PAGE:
In 2015, we conducted a cross-sectional, Internet-based, U.S. nationally representative probability survey of 2,021 adults (975 men, 1,046 women) focused on a broad range of sexual behaviors. Individuals invited to participate were from the GfK KnowledgePanel®. The survey was titled the 2015 Sexual Exploration in America Study and survey completion took about 12 to 15 minutes. The survey was confidential and the researchers never had access to respondents' identifiers. Respondents reported on demographic items, lifetime and recent sexual behaviors, and the appeal of 50+ sexual behaviors. Most (>80%) reported lifetime masturbation, vaginal sex, and oral sex. Lifetime anal sex was reported by 43% of men (insertive) and 37% of women (receptive). Common lifetime sexual behaviors included wearing sexy lingerie/underwear (75% women, 26% men), sending/receiving digital nude/semi-nude photos (54% women, 65% men), reading erotic stories (57% of participants), public sex (≥43%), role-playing (≥22%), tying/being tied up (≥20%), spanking (≥30%), and watching sexually explicit videos/DVDs (60% women, 82% men). Having engaged in threesomes (10% women, 18% men) and playful whipping (≥13%) were less common. Lifetime group sex, sex parties, taking a sexuality class/workshop, and going to BDSM parties were uncommon (each <8%). More Americans identified behaviors as "appealing" than had engaged in them. Romantic/affectionate behaviors were among those most commonly identified as appealing for both men and women. The appeal of particular behaviors was associated with greater odds that the individual had ever engaged in the behavior. This study contributes to our understanding of more diverse adult sexual behaviors than has previously been captured in U.S. nationally representative probability surveys. Implications for sexuality educators, clinicians, and individuals in the general population are discussed.
The Sexual Excitation Sexual/Inhibition Inventory for Women and Men (SESII-W/M) and the Sexual Excitation Scales/Sexual Inhibition Scales short form (SIS/SES-SF) are two self-report questionnaires for assessing sexual excitation (SE) and sexual inhibition (SI). According to the dual control model of sexual response, SE and SI differ between individuals and influence the occurrence of sexual arousal in given situations. Extreme levels of SE and SI are postulated to be associated with sexual difficulties or risky sexual behaviors. The present study was designed to assess the psychometric properties of the German versions of both questionnaires utilizing a large population-based sample of 2,708 participants (Mage = 51.19, SD = 14.03). Overall, psychometric evaluation of the two instruments yielded good convergent and discriminant validity and mediocre to good internal consistency. The original 30-item version of the SESII-W/M did not show a sufficient model fit. For a 24-item version of the SESII-W/M partial strong measurement invariance across gender, and strong measurement invariance across relationship status, age, and educational levels were established. The original structure (14 items, 3 factors) of the SIS/SES-SF was not replicated. However, a 4-factor model including 13 items showed a good model fit and strong measurement invariance across the before-mentioned participant groups. For both questionnaires, partial strong measurement invariance with the original American versions of the scales was found. As some factors showed unsatisfactory internal consistency and the factor structure of the original scales could not be replicated, scores on several SE- and SI-factors should be interpreted with caution. However, most analyses indicated sufficient psychometric quality of the German SESII-W/M and SIS/SES-SF and their use can be recommended in German-speaking samples. More research with diverse samples (i.e., different sexual orientations, individuals with sexual difficulties) is needed to ensure the replicability of the factor solutions presented in this study.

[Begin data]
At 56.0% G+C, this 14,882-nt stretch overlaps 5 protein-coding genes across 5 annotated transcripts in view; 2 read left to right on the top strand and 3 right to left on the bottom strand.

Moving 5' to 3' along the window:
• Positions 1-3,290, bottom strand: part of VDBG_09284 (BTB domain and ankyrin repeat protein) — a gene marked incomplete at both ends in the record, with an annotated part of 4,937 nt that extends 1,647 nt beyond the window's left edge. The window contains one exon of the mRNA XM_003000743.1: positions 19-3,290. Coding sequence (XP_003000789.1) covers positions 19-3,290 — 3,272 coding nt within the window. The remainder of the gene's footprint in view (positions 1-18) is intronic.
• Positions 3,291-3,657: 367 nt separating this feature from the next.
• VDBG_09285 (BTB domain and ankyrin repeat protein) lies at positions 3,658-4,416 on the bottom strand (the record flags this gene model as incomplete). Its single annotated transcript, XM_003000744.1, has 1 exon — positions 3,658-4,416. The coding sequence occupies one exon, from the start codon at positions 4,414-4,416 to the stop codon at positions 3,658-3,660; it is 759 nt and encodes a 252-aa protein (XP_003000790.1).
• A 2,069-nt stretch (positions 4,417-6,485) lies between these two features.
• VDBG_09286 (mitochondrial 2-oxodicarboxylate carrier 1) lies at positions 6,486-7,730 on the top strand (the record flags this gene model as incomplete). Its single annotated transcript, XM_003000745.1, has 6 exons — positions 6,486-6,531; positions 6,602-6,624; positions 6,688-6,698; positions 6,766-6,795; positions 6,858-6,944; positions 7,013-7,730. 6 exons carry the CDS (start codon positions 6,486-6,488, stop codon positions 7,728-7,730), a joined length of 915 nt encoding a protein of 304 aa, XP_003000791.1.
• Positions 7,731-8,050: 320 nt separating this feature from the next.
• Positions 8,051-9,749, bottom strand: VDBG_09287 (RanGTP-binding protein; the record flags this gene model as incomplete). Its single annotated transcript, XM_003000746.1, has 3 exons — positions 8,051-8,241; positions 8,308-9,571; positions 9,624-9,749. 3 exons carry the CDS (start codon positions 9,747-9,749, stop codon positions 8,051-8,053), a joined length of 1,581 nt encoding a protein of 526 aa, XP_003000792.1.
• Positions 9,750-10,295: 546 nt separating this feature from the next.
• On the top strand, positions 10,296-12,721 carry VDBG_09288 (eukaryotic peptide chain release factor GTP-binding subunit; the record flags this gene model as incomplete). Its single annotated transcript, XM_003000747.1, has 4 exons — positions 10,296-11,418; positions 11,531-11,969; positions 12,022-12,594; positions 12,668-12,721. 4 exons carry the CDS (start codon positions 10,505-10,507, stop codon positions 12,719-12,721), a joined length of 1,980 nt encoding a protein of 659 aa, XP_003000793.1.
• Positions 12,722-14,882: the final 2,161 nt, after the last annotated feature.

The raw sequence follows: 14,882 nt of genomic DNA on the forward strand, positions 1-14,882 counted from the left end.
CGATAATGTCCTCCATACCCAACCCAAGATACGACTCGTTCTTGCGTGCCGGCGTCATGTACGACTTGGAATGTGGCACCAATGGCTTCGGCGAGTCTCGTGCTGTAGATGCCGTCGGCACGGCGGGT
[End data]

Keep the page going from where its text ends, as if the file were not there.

Sexual assault on college campuses is a public health issue. However varying research methodologies (e.g., different sexual assault definitions, measures, assessment timeframes) and low response rates hamper efforts to define the scope of the problem. To illuminate the complexity of campus sexual assault, we collected survey data from a large population-based random sample of undergraduate students from Columbia University and Barnard College in New York City, using evidence based methods to maximize response rates and sample representativeness, and behaviorally specific measures of sexual assault to accurately capture victimization rates. This paper focuses on student experiences of different types of sexual assault victimization, as well as sociodemographic, social, and risk environment correlates. Descriptive statistics, chi-square tests, and logistic regression were used to estimate prevalences and test associations. Since college entry, 22% of students reported experiencing at least one incident of sexual assault (defined as sexualized touching, attempted penetration [oral, anal, vaginal, other], or completed penetration). Women and gender nonconforming students reported the highest rates (28% and 38%, respectively), although men also reported sexual assault (12.5%). Across types of assault and gender groups, incapacitation due to alcohol and drug use and/or other factors was the perpetration method reported most frequently (> 50%); physical force (particularly for completed penetration in women) and verbal coercion were also commonly reported. Factors associated with increased risk for sexual assault included non-heterosexual identity, difficulty paying for basic necessities, fraternity/sorority membership, participation in more casual sexual encounters (“hook ups”) vs. exclusive/monogamous or no sexual relationships, binge drinking, and experiencing sexual assault before college. High rates of re-victimization during college were reported across gender groups. Our study is consistent with prevalence findings previously reported. Variation in types of assault and methods of perpetration experienced across gender groups highlight the need to develop prevention strategies tailored to specific risk groups.